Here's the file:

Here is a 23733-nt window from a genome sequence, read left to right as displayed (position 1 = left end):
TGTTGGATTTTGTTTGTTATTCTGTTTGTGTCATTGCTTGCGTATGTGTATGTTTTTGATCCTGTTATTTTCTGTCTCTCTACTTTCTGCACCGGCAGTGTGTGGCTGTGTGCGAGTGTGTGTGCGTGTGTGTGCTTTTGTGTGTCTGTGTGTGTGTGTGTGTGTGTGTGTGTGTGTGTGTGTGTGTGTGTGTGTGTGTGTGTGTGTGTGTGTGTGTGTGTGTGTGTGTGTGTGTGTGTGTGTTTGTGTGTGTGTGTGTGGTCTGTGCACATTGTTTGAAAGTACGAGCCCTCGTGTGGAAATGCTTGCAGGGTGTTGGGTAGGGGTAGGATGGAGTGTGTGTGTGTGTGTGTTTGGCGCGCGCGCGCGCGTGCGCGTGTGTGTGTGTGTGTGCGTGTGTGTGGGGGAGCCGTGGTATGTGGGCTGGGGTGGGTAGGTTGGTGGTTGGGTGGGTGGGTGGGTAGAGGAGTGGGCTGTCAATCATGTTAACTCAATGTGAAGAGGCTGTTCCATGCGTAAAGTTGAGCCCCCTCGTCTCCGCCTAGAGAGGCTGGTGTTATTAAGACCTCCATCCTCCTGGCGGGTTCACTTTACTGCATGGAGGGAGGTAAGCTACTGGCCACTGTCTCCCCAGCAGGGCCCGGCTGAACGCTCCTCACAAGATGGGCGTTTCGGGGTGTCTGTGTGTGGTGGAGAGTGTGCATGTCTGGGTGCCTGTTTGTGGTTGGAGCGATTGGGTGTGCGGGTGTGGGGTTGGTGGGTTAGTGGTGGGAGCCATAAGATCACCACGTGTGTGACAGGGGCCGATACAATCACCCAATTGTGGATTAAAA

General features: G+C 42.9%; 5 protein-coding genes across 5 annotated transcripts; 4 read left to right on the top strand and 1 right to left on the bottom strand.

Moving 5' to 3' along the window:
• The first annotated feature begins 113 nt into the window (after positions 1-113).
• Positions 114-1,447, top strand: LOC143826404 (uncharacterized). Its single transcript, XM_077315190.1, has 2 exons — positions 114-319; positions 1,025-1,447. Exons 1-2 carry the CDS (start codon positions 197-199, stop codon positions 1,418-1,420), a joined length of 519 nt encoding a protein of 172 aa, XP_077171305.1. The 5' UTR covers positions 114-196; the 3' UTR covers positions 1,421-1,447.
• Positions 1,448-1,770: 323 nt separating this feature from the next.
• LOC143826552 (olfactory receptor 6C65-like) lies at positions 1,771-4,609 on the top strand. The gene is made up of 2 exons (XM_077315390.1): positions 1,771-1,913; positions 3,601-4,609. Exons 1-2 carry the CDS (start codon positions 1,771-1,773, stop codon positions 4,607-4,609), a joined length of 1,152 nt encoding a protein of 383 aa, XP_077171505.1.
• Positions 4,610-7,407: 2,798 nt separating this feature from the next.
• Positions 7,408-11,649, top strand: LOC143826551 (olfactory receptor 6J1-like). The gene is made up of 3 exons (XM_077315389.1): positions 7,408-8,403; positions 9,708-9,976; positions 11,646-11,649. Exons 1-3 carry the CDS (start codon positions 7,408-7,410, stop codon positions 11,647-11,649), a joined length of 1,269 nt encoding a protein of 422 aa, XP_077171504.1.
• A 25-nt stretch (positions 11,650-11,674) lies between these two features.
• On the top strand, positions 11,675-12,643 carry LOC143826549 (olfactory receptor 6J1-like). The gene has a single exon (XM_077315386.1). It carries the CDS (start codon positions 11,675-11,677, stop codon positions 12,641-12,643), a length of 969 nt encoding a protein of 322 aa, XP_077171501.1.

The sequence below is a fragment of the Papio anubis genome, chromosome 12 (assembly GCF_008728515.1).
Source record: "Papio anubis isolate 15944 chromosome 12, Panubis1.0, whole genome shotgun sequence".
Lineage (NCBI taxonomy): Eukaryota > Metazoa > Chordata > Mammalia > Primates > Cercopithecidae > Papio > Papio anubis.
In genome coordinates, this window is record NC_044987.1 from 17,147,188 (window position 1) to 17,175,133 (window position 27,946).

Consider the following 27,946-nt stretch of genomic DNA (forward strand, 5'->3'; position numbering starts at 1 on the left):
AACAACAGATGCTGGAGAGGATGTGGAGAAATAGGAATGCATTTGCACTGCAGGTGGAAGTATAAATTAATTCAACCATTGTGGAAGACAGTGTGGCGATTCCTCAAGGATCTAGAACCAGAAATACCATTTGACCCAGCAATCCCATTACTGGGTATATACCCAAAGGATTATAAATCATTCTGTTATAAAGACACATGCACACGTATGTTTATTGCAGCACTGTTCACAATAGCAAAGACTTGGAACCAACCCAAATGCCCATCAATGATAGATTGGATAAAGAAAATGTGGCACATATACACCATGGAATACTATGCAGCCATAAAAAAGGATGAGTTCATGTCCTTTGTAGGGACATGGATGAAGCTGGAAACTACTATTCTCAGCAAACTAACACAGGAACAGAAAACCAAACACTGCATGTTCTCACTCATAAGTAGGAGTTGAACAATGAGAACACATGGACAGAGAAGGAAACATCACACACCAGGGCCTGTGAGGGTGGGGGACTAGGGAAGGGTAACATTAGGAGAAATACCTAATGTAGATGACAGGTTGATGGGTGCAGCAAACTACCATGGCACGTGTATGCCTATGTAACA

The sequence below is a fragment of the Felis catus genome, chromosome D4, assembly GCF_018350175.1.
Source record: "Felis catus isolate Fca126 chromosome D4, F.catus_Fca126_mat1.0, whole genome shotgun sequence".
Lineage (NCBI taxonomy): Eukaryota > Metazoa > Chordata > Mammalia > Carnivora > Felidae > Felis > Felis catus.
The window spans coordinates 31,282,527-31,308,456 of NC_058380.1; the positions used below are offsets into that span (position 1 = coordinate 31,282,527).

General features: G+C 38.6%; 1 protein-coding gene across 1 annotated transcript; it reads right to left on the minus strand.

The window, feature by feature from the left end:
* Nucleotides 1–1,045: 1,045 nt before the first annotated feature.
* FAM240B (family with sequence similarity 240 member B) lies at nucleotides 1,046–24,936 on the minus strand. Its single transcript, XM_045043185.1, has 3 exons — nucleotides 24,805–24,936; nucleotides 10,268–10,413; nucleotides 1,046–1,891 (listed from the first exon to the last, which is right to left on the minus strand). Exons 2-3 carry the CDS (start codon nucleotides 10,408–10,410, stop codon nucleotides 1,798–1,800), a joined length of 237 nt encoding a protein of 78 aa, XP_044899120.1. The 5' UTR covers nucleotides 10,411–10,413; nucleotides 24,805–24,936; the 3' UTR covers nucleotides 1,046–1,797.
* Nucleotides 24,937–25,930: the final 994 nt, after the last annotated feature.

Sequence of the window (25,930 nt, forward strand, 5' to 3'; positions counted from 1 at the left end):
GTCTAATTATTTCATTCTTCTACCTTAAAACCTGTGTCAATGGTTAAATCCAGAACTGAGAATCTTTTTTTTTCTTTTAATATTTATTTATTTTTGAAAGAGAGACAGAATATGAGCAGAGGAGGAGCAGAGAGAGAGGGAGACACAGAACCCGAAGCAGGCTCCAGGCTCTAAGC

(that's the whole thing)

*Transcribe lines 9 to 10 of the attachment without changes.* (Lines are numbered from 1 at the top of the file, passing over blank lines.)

• Positions 4,610-7,407: 2,798 nt separating this feature from the next.
• Positions 7,408-11,649, top strand: LOC143826551 (olfactory receptor 6J1-like). The gene is made up of 3 exons (XM_077315389.1): positions 7,408-8,403; positions 9,708-9,976; positions 11,646-11,649. Exons 1-3 carry the CDS (start codon positions 7,408-7,410, stop codon positions 11,647-11,649), a joined length of 1,269 nt encoding a protein of 422 aa, XP_077171504.1.